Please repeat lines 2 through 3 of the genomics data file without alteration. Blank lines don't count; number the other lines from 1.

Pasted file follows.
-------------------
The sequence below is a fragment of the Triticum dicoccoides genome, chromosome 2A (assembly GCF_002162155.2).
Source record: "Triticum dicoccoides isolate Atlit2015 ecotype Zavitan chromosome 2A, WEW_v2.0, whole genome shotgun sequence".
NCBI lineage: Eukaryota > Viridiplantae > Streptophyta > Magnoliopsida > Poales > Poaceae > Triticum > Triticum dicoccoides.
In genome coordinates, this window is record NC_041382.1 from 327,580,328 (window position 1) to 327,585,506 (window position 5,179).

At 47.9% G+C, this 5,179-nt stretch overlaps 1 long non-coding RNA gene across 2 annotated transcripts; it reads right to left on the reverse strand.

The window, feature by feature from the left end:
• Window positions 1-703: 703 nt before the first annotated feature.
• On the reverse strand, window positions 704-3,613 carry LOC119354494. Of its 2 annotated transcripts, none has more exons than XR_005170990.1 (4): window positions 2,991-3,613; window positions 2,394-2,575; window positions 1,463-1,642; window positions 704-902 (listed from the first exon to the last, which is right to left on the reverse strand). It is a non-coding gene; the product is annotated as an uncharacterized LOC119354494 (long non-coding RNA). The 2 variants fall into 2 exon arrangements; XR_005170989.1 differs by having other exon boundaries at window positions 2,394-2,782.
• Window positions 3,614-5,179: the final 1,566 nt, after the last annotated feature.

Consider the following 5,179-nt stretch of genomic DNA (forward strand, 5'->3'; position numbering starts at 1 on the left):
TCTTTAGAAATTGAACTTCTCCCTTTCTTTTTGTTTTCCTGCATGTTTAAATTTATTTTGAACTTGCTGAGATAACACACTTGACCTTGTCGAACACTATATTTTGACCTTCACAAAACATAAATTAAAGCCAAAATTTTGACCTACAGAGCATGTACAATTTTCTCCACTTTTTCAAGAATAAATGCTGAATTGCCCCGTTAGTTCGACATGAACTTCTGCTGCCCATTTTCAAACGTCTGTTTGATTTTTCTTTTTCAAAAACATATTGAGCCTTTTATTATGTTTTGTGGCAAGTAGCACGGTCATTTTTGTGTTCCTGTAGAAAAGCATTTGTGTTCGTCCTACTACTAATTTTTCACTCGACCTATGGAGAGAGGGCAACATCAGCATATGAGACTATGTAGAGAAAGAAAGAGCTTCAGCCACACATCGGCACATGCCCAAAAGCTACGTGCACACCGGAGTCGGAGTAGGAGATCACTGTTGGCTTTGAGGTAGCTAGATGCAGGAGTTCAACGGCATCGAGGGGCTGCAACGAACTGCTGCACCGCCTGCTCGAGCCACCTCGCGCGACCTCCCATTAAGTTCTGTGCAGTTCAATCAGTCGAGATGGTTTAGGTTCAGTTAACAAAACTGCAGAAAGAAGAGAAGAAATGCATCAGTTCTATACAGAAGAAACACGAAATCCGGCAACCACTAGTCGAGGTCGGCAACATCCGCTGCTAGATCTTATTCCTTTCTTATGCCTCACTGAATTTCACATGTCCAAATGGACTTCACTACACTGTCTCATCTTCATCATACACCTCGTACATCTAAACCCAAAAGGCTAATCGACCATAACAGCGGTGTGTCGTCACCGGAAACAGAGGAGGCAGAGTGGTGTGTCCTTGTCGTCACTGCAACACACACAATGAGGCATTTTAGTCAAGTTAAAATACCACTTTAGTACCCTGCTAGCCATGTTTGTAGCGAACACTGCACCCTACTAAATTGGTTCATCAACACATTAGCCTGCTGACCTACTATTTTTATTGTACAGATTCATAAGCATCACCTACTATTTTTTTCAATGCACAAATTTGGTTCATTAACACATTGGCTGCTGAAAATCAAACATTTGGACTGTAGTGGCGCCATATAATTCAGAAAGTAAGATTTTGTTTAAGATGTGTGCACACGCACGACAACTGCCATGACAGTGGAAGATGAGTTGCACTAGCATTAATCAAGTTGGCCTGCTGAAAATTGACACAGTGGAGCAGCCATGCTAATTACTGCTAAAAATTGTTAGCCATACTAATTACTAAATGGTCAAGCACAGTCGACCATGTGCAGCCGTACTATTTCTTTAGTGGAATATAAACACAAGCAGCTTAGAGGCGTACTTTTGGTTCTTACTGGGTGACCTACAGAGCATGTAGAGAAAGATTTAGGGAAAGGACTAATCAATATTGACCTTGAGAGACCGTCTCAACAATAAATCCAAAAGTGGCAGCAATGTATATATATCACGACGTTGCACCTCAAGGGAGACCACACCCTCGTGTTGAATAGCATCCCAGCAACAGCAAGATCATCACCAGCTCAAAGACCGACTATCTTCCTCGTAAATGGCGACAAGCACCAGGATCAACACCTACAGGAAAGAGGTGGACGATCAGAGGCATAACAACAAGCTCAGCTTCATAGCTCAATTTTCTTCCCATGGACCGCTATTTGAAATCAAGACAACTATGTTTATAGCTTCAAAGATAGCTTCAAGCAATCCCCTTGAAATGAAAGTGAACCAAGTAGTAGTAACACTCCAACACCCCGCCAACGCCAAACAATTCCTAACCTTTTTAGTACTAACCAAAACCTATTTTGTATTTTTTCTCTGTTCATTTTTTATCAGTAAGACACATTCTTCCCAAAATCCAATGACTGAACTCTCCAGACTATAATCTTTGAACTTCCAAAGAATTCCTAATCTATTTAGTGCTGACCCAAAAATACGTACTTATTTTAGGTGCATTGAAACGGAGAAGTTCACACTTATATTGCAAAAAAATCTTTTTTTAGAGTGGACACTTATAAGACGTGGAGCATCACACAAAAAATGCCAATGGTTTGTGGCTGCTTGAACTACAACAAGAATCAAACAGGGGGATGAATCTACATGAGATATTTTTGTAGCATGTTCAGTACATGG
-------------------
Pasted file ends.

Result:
Source record: "Triticum dicoccoides isolate Atlit2015 ecotype Zavitan chromosome 2A, WEW_v2.0, whole genome shotgun sequence".
NCBI lineage: Eukaryota > Viridiplantae > Streptophyta > Magnoliopsida > Poales > Poaceae > Triticum > Triticum dicoccoides.